- Less expensive per day than Expedition style cruises.
- Usually part of a multi country voyage.
- Can avoid flying.
- Larger group numbers.
- Less opportunity to explore ashore.
Princess Cruises offer a 16 day cruise starting in Dover that makes its way up the Norweigan coast before visit Longyearbyen in Svalbard and then heading back to Dover. Prices from under £3000.
Fred Olsen also offer a 15 day cruise to Svalbard from the UK starting at £2,399
Tall Ship Cruise
If you fancy something a little more adventurous it is also possible to sail around Svalbard aboard a tall ship. Maybe Sailing and The Tall Ship Company both offer cruises under sail. I did a trip with the latter onboard tall ship Antigua and I highly recommend it for those with an interest in sailing and exploring.
Things to consider when choosing your cruise
Ship size and the number of other guests. The larger the ship the more people it will have onboard and the longer it will take to get ashore for excursions. My recommendation would be to go for a smaller ship with fewer passengers.
Trips ashore and optional extras – On an expedition cruise all the shore landings are usually included in the price of the cruise. I always recommend checking with your cruise operator to make sure you know what is included and if there are charges for any added extras such as kayaking. On a traditional cruise shore excursions are not usually included.
What to expect
Polar bear sightings are never guaranteed. You are more likely to get close to one on an exploration style cruise or tall ship adventure rather than a traditional cruise. A longer cruise also increases the likelihood of multiple sightings.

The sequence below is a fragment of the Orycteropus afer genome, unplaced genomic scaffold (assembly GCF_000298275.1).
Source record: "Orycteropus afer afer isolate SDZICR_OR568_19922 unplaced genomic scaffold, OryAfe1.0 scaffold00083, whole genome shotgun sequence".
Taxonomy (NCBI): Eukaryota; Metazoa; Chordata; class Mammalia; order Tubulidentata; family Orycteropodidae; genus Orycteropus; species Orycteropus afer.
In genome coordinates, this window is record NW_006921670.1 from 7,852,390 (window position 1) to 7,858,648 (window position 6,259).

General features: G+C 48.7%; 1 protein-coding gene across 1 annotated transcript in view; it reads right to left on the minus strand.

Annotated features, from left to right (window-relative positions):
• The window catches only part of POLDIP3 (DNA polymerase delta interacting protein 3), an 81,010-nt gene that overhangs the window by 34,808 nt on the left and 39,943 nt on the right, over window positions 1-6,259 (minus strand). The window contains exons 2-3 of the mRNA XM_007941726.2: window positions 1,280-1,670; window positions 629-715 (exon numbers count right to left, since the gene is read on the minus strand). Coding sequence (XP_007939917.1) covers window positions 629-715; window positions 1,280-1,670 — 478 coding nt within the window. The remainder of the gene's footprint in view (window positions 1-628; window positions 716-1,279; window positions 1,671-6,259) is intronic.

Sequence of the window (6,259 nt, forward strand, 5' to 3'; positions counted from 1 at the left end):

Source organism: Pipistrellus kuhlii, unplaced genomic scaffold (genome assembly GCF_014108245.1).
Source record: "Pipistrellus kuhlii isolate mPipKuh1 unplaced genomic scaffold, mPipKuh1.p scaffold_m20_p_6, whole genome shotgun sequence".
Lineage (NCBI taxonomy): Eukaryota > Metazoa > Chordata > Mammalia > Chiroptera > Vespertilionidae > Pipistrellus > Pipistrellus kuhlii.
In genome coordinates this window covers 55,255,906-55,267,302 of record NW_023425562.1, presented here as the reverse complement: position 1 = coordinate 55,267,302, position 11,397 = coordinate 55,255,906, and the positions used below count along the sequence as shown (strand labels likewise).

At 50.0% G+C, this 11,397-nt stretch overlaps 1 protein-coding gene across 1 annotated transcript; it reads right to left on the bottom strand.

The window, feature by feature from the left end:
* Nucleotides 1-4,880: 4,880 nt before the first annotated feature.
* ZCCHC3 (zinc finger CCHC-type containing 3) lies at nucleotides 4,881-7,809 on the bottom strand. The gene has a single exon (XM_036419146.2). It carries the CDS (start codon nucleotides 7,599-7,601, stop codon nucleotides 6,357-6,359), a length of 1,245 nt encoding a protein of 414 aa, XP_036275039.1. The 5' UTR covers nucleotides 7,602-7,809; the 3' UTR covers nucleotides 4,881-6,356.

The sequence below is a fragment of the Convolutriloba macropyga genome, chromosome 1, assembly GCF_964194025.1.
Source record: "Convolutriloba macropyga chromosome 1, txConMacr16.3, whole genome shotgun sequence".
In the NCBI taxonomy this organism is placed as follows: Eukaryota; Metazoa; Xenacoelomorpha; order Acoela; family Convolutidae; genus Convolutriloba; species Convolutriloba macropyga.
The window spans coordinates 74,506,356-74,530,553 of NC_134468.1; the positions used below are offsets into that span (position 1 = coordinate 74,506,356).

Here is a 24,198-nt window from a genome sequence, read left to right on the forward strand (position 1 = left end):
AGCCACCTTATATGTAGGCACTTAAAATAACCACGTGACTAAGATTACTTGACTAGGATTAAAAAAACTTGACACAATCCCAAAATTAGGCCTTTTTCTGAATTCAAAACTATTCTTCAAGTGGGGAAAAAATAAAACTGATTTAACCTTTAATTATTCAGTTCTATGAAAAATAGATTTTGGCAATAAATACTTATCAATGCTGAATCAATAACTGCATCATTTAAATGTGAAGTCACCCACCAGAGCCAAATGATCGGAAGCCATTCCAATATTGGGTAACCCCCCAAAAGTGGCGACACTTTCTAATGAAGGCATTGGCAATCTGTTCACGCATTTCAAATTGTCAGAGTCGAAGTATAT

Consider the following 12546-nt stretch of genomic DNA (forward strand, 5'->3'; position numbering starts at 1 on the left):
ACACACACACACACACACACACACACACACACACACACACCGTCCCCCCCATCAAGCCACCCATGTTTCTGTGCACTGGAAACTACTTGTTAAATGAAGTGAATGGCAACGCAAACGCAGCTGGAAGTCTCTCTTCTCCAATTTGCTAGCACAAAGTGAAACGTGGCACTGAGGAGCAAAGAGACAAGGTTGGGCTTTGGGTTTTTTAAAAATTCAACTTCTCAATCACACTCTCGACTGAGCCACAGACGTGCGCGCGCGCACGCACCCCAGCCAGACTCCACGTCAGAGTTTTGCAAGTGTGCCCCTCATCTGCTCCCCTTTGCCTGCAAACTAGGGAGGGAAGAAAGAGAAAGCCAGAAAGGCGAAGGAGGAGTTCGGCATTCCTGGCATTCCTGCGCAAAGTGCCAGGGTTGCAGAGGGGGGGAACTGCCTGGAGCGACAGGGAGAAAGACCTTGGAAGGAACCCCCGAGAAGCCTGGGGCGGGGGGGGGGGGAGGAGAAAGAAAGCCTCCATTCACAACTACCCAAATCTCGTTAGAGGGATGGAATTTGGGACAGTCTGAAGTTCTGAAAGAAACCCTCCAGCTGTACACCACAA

These are never guaranteed. Bad weather can hamper landings. If polar bears are sighted at a landing spot the landing will be aborted due to the risk they pose. When you do land ashore you will not be able to walk off on your own due to the bear threat. You will always have to remain with your expedition leader who will carry a firearm for protection.
Come prepared for the conditions. Check the clothing list your tour operator will supply you with. Hats, gloves, warm socks, warm layers and a down jacket are all highly recommended. Wellington boots are essential footwear for shore landings on the exploration cruises where you will be stepping out of the boat and into the water. Consider thermally lined ones for added warmth if you’re planning to hike in them (the water is cold!). Sunglasses are a must. Sun reflecting off snow is incredibly bright. Once you’re out in the wilderness there are no shops so check and check again before your departure.
There is no mobile phone reception outside of Longyearbyen. Check with your cruise operator about the means of communication with the outside world onboard.
If you’re interested in photographing polar bears and birds make sure you have a very long zoom on your camera. 300mm is the absolute minimum with my recommendation being at least 500mm.
Plan your Svalbard cruise with the following list of cruise operators mentioned in the article. It is by no means exhaustive, but will hopefully offer you a starting point as you plan your adventure.
Secret Atlas: Specialise in micro cruises to polar destinations on small expedition vessels with a maximum group size of 12.
Hurtigruten: A leading polar cruise operator with a fleet of 11 ships based in Norway and established way back in 1893.
G adventures: A global tour operator with their own expedition cruise ship for the polar regions – the G Expedition.
Intrepid Travel – Established tour operator with two expedition cruise ships for the polar regions.
Fred Olsen – Norweigan cruise line offering departures from the UK.
Princess Cruises – American cruise line offering departures to Svalbard from the USA and the UK.
Maybe Sailing – Owns two tall ships and offers trips around Europe the Caribbean and the Arctic.
The Tallship Company – A Dutch company offering tall ship experiences all over the world.
For information on how to fly to Svalbard please see my guide.
To book hotels and flights to Longyearbyen please visit my trip planner.
Hi, I’m Andy, co-founder of Secret Atlas, currently on a personal journey to travel to the most remote places on earth.
If you are interested in visiting Svalbard or Greenland on a small ship expedition please check out our tours here.